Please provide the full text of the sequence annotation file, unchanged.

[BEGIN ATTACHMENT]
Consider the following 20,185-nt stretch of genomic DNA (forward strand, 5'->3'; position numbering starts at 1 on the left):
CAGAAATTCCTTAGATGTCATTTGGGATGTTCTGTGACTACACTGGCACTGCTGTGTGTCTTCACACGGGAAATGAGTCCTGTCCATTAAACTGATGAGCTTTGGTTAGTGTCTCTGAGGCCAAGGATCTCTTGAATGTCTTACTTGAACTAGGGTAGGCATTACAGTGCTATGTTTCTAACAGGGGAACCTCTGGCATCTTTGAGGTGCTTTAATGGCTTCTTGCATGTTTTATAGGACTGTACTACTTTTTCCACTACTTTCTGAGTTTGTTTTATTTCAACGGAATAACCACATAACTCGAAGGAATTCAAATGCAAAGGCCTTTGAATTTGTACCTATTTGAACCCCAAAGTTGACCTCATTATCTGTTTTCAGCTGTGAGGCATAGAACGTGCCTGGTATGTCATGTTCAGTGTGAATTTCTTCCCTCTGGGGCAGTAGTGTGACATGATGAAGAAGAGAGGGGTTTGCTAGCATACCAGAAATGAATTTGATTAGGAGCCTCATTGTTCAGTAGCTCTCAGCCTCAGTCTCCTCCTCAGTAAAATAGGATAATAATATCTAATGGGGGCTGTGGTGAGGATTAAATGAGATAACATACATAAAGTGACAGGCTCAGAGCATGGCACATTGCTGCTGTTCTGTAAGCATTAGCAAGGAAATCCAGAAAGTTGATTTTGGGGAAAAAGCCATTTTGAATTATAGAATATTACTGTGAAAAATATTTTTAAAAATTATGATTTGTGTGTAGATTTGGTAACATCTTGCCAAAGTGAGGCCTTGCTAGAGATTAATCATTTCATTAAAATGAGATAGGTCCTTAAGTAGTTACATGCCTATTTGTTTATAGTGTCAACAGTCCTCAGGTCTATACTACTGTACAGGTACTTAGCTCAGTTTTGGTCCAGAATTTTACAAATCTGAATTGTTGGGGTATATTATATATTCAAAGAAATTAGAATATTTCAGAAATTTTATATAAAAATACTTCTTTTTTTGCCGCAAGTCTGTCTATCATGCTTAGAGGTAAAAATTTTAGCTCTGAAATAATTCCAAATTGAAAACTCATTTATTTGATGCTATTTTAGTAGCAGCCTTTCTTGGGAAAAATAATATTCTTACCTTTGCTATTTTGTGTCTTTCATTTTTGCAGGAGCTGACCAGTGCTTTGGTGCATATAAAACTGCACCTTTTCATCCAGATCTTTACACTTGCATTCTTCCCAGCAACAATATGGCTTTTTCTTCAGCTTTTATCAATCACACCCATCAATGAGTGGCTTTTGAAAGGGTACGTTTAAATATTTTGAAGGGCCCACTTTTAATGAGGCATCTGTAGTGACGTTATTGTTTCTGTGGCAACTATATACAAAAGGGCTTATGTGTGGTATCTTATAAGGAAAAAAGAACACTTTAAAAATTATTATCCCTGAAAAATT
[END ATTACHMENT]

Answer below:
Consider the following 20,185-nt stretch of genomic DNA (forward strand, 5'->3'; position numbering starts at 1 on the left):
CAGAAATTCCTTAGATGTCATTTGGGATGTTCTGTGACTACACTGGCACTGCTGTGTGTCTTCACACGGGAAATGAGTCCTGTCCATTAAACTGATGAGCTTTGGTTAGTGTCTCTGAGGCCAAGGATCTCTTGAATGTCTTACTTGAACTAGGGTAGGCATTACAGTGCTATGTTTCTAACAGGGGAACCTCTGGCATCTTTGAGGTGCTTTAATGGCTTCTTGCATGTTTTATAGGACTGTACTACTTTTTCCACTACTTTCTGAGTTTGTTTTATTTCAACGGAATAACCACATAACTCGAAGGAATTCAAATGCAAAGGCCTTTGAATTTGTACCTATTTGAACCCCAAAGTTGACCTCATTATCTGTTTTCAGCTGTGAGGCATAGAACGTGCCTGGTATGTCATGTTCAGTGTGAATTTCTTCCCTCTGGGGCAGTAGTGTGACATGATGAAGAAGAGAGGGGTTTGCTAGCATACCAGAAATGAATTTGATTAGGAGCCTCATTGTTCAGTAGCTCTCAGCCTCAGTCTCCTCCTCAGTAAAATAGGATAATAATATCTAATGGGGGCTGTGGTGAGGATTAAATGAGATAACATACATAAAGTGACAGGCTCAGAGCATGGCACATTGCTGCTGTTCTGTAAGCATTAGCAAGGAAATCCAGAAAGTTGATTTTGGGGAAAAAGCCATTTTGAATTATAGAATATTACTGTGAAAAATATTTTTAAAAATTATGATTTGTGTGTAGATTTGGTAACATCTTGCCAAAGTGAGGCCTTGCTAGAGATTAATCATTTCATTAAAATGAGATAGGTCCTTAAGTAGTTACATGCCTATTTGTTTATAGTGTCAACAGTCCTCAGGTCTATACTACTGTACAGGTACTTAGCTCAGTTTTGGTCCAGAATTTTACAAATCTGAATTGTTGGGGTATATTATATATTCAAAGAAATTAGAATATTTCAGAAATTTTATATAAAAATACTTCTTTTTTTGCCGCAAGTCTGTCTATCATGCTTAGAGGTAAAAATTTTAGCTCTGAAATAATTCCAAATTGAAAACTCATTTATTTGATGCTATTTTAGTAGCAGCCTTTCTTGGGAAAAATAATATTCTTACCTTTGCTATTTTGTGTCTTTCATTTTTGCAGGAGCTGACCAGTGCTTTGGTGCATATAAAACTGCACCTTTTCATCCAGATCTTTACACTTGCATTCTTCCCAGCAACAATATGGCTTTTTCTTCAGCTTTTATCAATCACACCCATCAATGAGTGGCTTTTGAAAGGGTACGTTTAAATATTTTGAAGGGCCCACTTTTAATGAGGCATCTGTAGTGACGTTATTGTTTCTGTGGCAACTATATACAAAAGGGCTTATGTGTGGTATCTTATAAGGAAAAAAGAACACTTTAAAAATTATTATCCCTGAAAAATT